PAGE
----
Last week, numerous towns along the coast of Texas were struck by Hurricane Harvey, a powerful Category 4 hurricane with incessant rain, sustained winds of approximately 130 mph, and gusts of up to 155 mph. Despite the fact that Harvey was later downgraded to a “tropical storm,” it still caused a massive amount of damage to countless houses due to flooding. One man in Lake Jackson, Texas, however, managed to protect their home by a “water dam.”
Specifically, Brian Shandley was able to keep his house dry during Harvey by surrounding it with a water-filled dam made out of a waterproof fabric tube that he bought for $1,200 from a Louisiana-based company called Aqua Dams. According to reports, the dam works like a sandbag but instead of sand, it’s filled with water. Once full, it then pumps any excess rainwater back out into the flooded area, keeping the area within the dam as dry as possible.
Although Shandley’s belongings were safe and undamaged, he told reporters that he felt bad for those who lost their possessions. “I feel bad for the people who didn’t have flood insurance who lost everything. My heart goes out to them truly,” he stated.
Unsurprisingly, Shandley is not the only one who decided to protect his home with a water dam. Randy and Jennifer Socha did the same thing with their own home in Rosenberg, Texas. A year prior, they had suffered severe flooding, resulting in $150,000 worth of damages. Because of this, they decided to $18,000 on the water dam hoping to avoid additional costly repairs. Since their house remained relatively dry, it appears to have been a good investment.
This is not the first time Aqua Dams have been used in a flood. Last year, Randy Wagner spent $8,300 on one to protect his home in Rosharon, Texas from a torrential rainstorm that left behind 27-inches of floodwater. “$8,300 is to me a small investment on a house that could have two feet of water in it and cost me $150,000 in repairs.” he reasoned.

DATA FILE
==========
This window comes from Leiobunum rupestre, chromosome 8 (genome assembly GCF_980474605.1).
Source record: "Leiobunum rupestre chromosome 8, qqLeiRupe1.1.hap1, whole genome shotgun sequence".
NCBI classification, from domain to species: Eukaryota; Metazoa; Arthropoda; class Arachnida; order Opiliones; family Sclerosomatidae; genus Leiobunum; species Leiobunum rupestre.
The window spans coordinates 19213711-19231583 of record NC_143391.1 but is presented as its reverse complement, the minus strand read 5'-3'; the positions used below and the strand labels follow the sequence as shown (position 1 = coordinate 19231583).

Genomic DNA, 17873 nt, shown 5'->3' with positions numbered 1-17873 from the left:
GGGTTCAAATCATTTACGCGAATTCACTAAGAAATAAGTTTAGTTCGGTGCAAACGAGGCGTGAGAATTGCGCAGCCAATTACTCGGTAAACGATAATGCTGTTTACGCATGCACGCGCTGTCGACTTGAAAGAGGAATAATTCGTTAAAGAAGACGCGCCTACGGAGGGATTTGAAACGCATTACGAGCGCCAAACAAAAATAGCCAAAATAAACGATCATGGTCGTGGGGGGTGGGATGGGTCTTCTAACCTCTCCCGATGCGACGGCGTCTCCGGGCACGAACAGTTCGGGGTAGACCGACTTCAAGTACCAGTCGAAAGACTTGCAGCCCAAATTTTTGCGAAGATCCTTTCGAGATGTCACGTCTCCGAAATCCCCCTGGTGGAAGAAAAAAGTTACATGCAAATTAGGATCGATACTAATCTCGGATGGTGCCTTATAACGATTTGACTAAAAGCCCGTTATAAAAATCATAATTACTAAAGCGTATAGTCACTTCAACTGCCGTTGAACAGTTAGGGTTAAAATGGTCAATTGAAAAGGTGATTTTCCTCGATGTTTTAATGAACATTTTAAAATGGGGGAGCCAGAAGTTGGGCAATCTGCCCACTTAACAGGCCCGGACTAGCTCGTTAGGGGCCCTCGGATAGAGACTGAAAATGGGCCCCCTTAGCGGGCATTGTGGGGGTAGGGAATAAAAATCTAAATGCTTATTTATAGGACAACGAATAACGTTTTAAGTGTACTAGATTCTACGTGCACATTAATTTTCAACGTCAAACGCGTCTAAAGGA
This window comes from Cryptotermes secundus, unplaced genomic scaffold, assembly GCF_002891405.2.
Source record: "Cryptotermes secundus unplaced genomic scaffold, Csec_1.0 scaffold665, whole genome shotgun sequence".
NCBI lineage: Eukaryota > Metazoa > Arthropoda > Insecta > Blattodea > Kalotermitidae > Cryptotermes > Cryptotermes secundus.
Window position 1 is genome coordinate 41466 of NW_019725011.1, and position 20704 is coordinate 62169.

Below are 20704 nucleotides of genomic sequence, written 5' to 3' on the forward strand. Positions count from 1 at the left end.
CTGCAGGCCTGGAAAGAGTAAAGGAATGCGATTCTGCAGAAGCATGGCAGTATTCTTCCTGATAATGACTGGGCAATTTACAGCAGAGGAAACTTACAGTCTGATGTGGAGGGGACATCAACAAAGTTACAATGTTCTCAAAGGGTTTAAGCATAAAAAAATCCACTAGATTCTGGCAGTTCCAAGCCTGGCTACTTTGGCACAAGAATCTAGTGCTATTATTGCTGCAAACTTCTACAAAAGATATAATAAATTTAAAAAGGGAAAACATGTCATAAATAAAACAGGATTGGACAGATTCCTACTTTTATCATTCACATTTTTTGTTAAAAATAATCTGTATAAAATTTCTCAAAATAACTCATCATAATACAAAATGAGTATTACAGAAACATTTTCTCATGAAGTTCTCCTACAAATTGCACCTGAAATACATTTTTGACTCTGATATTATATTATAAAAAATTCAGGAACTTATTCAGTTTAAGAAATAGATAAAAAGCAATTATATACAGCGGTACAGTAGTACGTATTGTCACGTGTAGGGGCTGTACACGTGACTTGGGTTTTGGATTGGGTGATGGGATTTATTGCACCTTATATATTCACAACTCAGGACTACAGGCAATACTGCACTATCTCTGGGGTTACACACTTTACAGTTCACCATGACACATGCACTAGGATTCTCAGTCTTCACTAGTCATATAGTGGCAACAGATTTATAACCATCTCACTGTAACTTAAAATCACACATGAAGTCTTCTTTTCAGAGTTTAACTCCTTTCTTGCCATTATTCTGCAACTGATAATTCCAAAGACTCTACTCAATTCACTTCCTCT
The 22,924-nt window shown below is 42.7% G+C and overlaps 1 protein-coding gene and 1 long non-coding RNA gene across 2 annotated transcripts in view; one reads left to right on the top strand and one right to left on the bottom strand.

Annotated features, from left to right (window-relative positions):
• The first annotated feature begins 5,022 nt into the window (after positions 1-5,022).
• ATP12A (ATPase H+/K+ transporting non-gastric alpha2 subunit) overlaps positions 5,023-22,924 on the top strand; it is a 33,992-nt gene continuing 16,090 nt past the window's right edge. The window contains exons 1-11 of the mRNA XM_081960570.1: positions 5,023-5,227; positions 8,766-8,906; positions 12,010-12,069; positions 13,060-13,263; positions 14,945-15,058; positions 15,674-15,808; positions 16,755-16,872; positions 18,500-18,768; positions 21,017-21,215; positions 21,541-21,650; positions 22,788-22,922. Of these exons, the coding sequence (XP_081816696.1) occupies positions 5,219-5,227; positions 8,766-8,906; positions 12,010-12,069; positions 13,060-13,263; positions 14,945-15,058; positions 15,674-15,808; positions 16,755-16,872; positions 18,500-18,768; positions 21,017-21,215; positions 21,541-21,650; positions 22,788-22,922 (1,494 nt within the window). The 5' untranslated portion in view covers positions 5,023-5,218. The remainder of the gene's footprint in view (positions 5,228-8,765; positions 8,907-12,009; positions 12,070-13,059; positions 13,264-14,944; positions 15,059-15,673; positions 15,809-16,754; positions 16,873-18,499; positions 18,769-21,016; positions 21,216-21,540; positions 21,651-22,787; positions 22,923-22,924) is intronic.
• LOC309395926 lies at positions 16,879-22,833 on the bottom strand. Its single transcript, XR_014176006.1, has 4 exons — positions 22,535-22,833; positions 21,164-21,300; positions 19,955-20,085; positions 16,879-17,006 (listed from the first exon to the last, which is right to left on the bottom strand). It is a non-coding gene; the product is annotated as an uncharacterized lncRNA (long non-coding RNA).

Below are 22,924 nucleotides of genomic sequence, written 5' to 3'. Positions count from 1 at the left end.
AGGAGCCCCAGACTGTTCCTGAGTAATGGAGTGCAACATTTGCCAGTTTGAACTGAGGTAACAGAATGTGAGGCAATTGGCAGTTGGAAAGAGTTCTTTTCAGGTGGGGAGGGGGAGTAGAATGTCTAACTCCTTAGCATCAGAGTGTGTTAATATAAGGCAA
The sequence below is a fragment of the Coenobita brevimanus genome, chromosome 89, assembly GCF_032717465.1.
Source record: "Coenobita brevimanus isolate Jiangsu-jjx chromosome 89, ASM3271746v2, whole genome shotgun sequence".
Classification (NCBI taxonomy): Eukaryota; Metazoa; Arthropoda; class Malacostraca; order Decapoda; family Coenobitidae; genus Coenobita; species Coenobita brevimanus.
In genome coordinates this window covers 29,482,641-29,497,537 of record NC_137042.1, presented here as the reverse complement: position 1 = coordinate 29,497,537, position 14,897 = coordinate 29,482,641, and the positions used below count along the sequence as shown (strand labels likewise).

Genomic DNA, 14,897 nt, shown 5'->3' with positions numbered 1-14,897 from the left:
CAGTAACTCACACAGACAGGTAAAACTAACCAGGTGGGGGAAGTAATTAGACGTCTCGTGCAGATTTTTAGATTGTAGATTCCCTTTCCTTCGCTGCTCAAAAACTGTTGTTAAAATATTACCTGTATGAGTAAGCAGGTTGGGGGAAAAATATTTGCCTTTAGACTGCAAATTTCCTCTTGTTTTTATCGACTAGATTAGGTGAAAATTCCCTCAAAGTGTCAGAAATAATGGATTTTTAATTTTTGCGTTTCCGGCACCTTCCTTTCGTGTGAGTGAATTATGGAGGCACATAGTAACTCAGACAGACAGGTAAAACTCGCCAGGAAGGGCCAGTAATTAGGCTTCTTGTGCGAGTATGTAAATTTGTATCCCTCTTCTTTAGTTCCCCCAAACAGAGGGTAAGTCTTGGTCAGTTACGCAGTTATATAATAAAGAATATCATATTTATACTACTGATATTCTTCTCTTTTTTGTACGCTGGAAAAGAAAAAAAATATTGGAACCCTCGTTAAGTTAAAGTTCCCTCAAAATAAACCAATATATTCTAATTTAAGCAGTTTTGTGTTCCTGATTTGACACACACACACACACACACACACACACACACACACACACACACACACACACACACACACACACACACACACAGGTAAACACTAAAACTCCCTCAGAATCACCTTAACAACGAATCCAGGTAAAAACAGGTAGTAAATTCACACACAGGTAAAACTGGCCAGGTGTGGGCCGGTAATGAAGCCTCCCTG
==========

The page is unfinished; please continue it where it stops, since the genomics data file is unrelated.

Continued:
Although his neighbors initially thought he was crazy while he was setting it up, after it kept his house safe from the flood, they realized how amazing his idea really was. “I was the crazy guy. Everybody was kinda going by, laughing at me. But today they are really impressed with this Aqua Dam,” explained Wagner while speaking to reporters.
Unfortunately, not everyone was as prepared for the flooding as Shandley and the Sochas. In some parts of Texas, the flooding was so bad that wild animals were filmed displaced inside people’s homes. During the storm, for instance, Viviana Saldana, from Houston, Texas, her father catching a fish in their flooded living room with his bare hands.
At the start of the video, her shirtless father can be seen diving into the water in his flooded living room. “What the hell!” she exclaims off-screen before laughing and pointing to the other side of the room. Her father then walks over to where she pointed and dives in the water for the second time. Upon doing so, a dark blur in the water swims away from him. He follows it and pounces one again. This time, when he rises, he has a large fish by the tail. Thoroughly entertained, everyone watching off-screen then burst into laughter.
And in Lake Houston, Texas, Brian Foster reportedly an alligator lying on the floor of his dining room while he was looking at the damaged done to his house by Harvey with a clean-up crew. “I walked through the house and was looking at demo-ing the house when I turned around and walked back through my dining room. I looked down, and there was a [roughly] 10-foot alligator in my dining room,” Foster explained to reporters.
Immediately after seeing the alligator, he called the Harris County Precinct 4 and asked them to help him remove the dangerous animal. Upon arriving, several officers worked together to catch the large reptile, which they then carried outside and placed in the back of a pickup truck.
The Aqua Dam appears to work extremely well. Anyone living in an area prone to flooding should consider investing in one. Doing so could ultimately help them save thousands of dollars.